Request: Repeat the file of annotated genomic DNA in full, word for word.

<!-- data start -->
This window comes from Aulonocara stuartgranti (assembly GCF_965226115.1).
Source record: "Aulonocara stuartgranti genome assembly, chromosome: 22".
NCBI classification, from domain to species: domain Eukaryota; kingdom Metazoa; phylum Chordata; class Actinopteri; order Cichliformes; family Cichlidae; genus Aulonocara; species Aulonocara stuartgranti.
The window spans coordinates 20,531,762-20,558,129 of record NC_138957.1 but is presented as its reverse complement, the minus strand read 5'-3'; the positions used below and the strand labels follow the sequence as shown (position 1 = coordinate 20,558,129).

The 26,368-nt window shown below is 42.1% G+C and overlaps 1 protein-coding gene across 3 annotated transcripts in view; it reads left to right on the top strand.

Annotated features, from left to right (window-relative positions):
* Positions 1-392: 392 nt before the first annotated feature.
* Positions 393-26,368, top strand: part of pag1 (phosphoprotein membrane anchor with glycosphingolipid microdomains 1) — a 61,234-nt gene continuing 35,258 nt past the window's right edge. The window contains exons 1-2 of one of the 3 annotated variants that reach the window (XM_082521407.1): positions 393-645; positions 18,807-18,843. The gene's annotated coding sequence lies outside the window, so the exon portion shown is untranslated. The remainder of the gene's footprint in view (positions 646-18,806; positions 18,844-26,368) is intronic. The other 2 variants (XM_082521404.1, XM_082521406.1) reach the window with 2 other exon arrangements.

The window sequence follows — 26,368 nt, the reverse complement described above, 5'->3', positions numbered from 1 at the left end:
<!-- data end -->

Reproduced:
This window comes from Aulonocara stuartgranti (assembly GCF_965226115.1).
Source record: "Aulonocara stuartgranti genome assembly, chromosome: 22".
NCBI classification, from domain to species: domain Eukaryota; kingdom Metazoa; phylum Chordata; class Actinopteri; order Cichliformes; family Cichlidae; genus Aulonocara; species Aulonocara stuartgranti.
The window spans coordinates 20,531,762-20,558,129 of record NC_138957.1 but is presented as its reverse complement, the minus strand read 5'-3'; the positions used below and the strand labels follow the sequence as shown (position 1 = coordinate 20,558,129).

The 26,368-nt window shown below is 42.1% G+C and overlaps 1 protein-coding gene across 3 annotated transcripts in view; it reads left to right on the top strand.

Annotated features, from left to right (window-relative positions):
* Positions 1-392: 392 nt before the first annotated feature.
* Positions 393-26,368, top strand: part of pag1 (phosphoprotein membrane anchor with glycosphingolipid microdomains 1) — a 61,234-nt gene continuing 35,258 nt past the window's right edge. The window contains exons 1-2 of one of the 3 annotated variants that reach the window (XM_082521407.1): positions 393-645; positions 18,807-18,843. The gene's annotated coding sequence lies outside the window, so the exon portion shown is untranslated. The remainder of the gene's footprint in view (positions 646-18,806; positions 18,844-26,368) is intronic. The other 2 variants (XM_082521404.1, XM_082521406.1) reach the window with 2 other exon arrangements.

The window sequence follows — 26,368 nt, the reverse complement described above, 5'->3', positions numbered from 1 at the left end: